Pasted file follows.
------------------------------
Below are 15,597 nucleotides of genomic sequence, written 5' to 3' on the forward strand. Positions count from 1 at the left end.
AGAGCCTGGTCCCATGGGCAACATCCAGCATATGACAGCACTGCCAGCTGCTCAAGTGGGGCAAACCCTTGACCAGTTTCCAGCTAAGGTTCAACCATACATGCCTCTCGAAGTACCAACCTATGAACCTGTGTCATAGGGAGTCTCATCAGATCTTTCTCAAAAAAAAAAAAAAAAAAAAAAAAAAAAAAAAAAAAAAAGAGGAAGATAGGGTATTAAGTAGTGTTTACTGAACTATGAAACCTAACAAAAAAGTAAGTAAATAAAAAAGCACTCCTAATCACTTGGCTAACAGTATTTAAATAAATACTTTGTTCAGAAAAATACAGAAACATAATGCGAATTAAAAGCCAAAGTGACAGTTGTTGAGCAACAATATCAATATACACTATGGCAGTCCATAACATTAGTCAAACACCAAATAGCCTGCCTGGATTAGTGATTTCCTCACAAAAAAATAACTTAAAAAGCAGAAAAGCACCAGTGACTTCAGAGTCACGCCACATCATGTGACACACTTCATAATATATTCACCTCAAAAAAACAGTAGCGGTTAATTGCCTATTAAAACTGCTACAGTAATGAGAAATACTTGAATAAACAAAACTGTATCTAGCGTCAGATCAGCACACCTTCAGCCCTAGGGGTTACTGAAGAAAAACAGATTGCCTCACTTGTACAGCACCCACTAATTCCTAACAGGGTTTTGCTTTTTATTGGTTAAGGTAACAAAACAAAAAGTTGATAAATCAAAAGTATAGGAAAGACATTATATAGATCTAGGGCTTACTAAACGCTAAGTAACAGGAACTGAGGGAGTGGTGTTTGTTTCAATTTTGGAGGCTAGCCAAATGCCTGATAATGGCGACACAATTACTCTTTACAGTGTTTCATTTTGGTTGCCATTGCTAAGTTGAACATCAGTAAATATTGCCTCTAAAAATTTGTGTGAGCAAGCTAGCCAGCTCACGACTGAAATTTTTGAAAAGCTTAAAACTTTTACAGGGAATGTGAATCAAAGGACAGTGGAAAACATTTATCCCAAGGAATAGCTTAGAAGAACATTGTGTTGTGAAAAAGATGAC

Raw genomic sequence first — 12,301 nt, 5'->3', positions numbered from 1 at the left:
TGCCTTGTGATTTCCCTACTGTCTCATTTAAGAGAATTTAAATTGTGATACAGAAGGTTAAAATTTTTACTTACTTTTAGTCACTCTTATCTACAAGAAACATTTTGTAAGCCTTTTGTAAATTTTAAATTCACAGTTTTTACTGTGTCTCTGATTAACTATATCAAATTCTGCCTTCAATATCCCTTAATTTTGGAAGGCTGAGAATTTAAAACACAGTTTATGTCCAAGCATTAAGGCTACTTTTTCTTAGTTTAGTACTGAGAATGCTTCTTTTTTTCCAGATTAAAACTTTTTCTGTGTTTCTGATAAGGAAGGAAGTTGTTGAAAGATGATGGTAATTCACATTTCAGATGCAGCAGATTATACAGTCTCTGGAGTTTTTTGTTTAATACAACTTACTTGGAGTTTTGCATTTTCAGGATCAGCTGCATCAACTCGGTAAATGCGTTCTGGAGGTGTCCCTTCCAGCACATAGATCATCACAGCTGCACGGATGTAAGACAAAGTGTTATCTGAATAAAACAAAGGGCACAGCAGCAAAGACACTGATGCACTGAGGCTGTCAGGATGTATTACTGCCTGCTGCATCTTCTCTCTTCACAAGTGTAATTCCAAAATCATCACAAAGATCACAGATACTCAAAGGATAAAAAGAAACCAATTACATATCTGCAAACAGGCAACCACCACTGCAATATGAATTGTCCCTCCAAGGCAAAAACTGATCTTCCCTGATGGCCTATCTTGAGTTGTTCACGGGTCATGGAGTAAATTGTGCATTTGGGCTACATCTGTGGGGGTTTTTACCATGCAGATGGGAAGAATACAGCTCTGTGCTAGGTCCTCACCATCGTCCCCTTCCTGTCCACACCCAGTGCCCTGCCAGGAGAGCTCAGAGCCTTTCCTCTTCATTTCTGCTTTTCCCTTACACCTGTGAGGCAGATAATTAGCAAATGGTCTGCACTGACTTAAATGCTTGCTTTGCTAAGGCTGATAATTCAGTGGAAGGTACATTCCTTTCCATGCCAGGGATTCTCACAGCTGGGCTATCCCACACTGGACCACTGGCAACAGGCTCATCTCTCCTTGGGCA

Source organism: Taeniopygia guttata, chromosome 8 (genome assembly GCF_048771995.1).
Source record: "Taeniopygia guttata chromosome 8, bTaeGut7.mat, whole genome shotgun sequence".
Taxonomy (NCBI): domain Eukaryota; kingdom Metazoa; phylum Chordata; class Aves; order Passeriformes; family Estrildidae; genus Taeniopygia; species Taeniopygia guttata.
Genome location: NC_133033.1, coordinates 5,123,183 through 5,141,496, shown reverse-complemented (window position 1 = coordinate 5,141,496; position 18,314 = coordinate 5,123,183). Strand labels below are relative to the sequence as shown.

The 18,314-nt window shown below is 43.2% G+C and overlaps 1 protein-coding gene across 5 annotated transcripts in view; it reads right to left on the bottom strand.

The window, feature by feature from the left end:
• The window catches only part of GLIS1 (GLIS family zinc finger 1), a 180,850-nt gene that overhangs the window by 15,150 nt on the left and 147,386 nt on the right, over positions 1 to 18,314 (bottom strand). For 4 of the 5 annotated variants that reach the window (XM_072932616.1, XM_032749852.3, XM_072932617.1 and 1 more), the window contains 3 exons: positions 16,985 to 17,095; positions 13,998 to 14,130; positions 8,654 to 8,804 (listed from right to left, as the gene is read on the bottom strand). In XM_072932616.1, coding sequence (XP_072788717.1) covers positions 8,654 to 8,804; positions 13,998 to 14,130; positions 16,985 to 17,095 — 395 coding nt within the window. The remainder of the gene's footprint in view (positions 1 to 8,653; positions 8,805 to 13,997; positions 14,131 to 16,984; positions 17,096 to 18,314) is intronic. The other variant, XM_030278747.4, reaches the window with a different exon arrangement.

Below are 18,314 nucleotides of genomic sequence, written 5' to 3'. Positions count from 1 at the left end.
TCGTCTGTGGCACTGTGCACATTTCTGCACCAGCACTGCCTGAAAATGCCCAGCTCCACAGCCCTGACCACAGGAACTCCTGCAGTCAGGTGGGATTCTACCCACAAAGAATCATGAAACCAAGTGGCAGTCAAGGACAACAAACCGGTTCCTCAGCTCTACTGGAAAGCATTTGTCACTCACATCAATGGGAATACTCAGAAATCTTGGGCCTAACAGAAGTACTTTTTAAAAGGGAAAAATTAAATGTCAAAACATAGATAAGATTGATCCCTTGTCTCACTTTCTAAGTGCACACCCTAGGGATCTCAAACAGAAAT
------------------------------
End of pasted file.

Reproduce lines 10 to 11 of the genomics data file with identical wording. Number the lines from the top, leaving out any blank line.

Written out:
The window, feature by feature from the left end:
• The window catches only part of GLIS1 (GLIS family zinc finger 1), a 180,850-nt gene that overhangs the window by 15,150 nt on the left and 147,386 nt on the right, over positions 1 to 18,314 (bottom strand). For 4 of the 5 annotated variants that reach the window (XM_072932616.1, XM_032749852.3, XM_072932617.1 and 1 more), the window contains 3 exons: positions 16,985 to 17,095; positions 13,998 to 14,130; positions 8,654 to 8,804 (listed from right to left, as the gene is read on the bottom strand). In XM_072932616.1, coding sequence (XP_072788717.1) covers positions 8,654 to 8,804; positions 13,998 to 14,130; positions 16,985 to 17,095 — 395 coding nt within the window. The remainder of the gene's footprint in view (positions 1 to 8,653; positions 8,805 to 13,997; positions 14,131 to 16,984; positions 17,096 to 18,314) is intronic. The other variant, XM_030278747.4, reaches the window with a different exon arrangement.